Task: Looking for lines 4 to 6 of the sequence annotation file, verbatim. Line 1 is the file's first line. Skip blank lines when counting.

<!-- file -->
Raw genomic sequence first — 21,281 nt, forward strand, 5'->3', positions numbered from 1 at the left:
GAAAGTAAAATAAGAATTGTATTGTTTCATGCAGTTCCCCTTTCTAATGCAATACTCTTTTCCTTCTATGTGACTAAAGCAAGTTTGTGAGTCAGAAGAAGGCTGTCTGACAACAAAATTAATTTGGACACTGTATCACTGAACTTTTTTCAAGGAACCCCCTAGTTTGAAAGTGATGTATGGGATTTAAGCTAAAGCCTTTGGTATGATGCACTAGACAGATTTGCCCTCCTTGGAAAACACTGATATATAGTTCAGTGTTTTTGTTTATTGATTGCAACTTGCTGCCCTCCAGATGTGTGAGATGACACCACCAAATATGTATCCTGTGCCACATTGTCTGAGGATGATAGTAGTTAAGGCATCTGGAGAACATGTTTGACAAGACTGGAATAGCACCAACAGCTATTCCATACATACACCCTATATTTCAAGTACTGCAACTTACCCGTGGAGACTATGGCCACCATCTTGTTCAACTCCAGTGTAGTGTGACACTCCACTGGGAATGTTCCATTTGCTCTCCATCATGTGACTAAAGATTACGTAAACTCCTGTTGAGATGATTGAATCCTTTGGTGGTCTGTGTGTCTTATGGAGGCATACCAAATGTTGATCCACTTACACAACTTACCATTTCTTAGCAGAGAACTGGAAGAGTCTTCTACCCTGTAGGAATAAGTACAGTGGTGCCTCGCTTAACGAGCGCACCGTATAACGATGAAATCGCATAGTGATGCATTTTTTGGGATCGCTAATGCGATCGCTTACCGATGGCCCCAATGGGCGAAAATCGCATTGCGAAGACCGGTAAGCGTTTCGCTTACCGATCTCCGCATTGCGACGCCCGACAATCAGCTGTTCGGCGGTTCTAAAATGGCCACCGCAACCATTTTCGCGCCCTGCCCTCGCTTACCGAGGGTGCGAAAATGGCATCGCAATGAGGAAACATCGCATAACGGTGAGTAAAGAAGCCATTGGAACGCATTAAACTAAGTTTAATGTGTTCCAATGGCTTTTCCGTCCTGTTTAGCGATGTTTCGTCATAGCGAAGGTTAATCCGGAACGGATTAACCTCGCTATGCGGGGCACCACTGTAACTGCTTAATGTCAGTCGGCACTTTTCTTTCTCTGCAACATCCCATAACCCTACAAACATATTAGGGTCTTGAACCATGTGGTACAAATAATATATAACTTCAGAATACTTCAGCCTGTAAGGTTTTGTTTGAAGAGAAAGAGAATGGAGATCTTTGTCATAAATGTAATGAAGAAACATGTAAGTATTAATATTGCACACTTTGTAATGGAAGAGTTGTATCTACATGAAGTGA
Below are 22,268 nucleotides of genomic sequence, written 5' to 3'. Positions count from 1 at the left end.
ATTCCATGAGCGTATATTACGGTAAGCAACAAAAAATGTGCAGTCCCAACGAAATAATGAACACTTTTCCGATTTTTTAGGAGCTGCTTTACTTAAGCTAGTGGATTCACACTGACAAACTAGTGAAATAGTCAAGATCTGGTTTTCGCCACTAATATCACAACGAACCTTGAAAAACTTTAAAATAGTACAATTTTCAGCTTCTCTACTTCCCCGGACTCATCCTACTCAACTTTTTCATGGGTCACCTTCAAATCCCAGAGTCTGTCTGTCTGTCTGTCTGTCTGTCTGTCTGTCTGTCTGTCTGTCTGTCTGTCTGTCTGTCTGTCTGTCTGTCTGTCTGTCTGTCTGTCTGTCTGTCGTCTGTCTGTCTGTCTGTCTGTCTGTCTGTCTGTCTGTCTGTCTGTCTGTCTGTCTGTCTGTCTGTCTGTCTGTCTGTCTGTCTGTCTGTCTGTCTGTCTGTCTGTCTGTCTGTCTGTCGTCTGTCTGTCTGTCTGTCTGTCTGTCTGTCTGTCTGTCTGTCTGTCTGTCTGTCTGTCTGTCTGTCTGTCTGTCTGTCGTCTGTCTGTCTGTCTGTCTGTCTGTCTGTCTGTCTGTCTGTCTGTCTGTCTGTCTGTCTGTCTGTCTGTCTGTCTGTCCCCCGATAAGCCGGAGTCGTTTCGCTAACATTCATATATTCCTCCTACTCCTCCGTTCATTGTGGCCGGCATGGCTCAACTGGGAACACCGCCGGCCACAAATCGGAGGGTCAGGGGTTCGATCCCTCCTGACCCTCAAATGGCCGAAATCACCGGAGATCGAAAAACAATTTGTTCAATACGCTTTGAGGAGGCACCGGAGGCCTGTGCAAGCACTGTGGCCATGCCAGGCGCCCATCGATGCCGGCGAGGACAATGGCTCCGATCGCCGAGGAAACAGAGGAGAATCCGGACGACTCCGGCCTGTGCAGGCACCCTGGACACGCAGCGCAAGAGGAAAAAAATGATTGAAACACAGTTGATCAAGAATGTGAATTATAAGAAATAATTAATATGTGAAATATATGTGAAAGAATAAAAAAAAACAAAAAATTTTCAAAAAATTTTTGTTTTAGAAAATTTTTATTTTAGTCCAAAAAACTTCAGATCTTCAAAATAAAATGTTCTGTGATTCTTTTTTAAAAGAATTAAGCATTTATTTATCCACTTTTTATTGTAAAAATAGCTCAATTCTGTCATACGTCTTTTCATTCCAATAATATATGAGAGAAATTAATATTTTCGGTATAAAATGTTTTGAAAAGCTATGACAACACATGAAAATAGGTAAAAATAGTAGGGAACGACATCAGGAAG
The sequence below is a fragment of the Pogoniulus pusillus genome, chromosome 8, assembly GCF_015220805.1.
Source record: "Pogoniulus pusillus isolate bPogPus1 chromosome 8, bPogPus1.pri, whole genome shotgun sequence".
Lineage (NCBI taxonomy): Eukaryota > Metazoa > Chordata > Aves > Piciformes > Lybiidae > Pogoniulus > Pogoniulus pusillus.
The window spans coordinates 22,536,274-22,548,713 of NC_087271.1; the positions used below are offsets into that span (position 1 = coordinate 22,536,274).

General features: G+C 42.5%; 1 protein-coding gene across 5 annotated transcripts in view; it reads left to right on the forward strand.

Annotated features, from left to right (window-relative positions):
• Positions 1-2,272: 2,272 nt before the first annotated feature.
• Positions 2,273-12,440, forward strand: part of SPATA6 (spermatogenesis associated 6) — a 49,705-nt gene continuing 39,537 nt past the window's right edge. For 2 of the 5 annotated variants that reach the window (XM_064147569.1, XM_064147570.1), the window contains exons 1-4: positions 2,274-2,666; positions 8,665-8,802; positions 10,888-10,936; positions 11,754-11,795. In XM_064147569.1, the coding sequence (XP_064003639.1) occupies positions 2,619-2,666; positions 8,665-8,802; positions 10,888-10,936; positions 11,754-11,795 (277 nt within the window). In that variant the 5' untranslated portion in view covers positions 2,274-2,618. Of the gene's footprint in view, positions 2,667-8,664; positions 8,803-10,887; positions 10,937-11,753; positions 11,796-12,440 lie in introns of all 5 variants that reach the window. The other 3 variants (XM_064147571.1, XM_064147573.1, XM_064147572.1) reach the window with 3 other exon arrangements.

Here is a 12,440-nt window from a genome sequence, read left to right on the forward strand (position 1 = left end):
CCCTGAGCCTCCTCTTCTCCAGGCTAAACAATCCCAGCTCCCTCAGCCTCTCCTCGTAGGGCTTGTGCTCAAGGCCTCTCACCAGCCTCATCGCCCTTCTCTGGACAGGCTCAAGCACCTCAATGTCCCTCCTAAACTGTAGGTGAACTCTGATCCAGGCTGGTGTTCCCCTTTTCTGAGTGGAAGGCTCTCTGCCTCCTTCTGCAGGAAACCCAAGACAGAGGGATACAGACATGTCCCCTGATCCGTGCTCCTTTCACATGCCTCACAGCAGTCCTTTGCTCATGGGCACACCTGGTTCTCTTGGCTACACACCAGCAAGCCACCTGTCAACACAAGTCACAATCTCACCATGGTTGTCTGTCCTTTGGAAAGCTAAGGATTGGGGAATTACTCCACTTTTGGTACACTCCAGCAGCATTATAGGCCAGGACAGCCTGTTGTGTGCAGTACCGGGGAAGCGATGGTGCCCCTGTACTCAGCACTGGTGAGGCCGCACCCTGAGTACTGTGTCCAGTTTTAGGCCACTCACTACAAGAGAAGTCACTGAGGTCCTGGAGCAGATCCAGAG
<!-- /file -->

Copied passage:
ATTCCATGAGCGTATATTACGGTAAGCAACAAAAAATGTGCAGTCCCAACGAAATAATGAACACTTTTCCGATTTTTTAGGAGCTGCTTTACTTAAGCTAGTGGATTCACACTGACAAACTAGTGAAATAGTCAAGATCTGGTTTTCGCCACTAATATCACAACGAACCTTGAAAAACTTTAAAATAGTACAATTTTCAGCTTCTCTACTTCCCCGGACTCATCCTACTCAACTTTTTCATGGGTCACCTTCAAATCCCAGAGTCTGTCTGTCTGTCTGTCTGTCTGTCTGTCTGTCTGTCTGTCTGTCTGTCTGTCTGTCTGTCTGTCTGTCTGTCTGTCTGTCTGTCTGTCTGTCTGTCGTCTGTCTGTCTGTCTGTCTGTCTGTCTGTCTGTCTGTCTGTCTGTCTGTCTGTCTGTCTGTCTGTCTGTCTGTCTGTCTGTCTGTCTGTCTGTCTGTCTGTCTGTCTGTCTGTCTGTCGTCTGTCTGTCTGTCTGTCTGTCTGTCTGTCTGTCTGTCTGTCTGTCTGTCTGTCTGTCTGTCTGTCTGTCTGTCTGTCGTCTGTCTGTCTGTCTGTCTGTCTGTCTGTCTGTCTGTCTGTCTGTCTGTCTGTCTGTCTGTCTGTCTGTCTGTCTGTCCCCCGATAAGCCGGAGTCGTTTCGCTAACATTCATATATTCCTCCTACTCCTCCGTTCATTGTGGCCGGCATGGCTCAACTGGGAACACCGCCGGCCACAAATCGGAGGGTCAGGGGTTCGATCCCTCCTGACCCTCAAATGGCCGAAATCACCGGAGATCGAAAAACAATTTGTTCAATACGCTTTGAGGAGGCACCGGAGGCCTGTGCAAGCACTGTGGCCATGCCAGGCGCCCATCGATGCCGGCGAGGACAATGGCTCCGATCGCCGAGGAAACAGAGGAGAATCCGGACGACTCCGGCCTGTGCAGGCACCCTGGACACGCAGCGCAAGAGGAAAAAAATGATTGAAACACAGTTGATCAAGAATGTGAATTATAAGAAATAATTAATATGTGAAATATATGTGAAAGAATAAAAAAAAACAAAAAATTTTCAAAAAATTTTTGTTTTAGAAAATTTTTATTTTAGTCCAAAAAACTTCAGATCTTCAAAATAAAATGTTCTGTGATTCTTTTTTAAAAGAATTAAGCATTTATTTATCCACTTTTTATTGTAAAAATAGCTCAATTCTGTCATACGTCTTTTCATTCCAATAATATATGAGAGAAATTAATATTTTCGGTATAAAATGTTTTGAAAAGCTATGACAACACATGAAAATAGGTAAAAATAGTAGGGAACGACATCAGGAAG
The sequence below is a fragment of the Pogoniulus pusillus genome, chromosome 8, assembly GCF_015220805.1.
Source record: "Pogoniulus pusillus isolate bPogPus1 chromosome 8, bPogPus1.pri, whole genome shotgun sequence".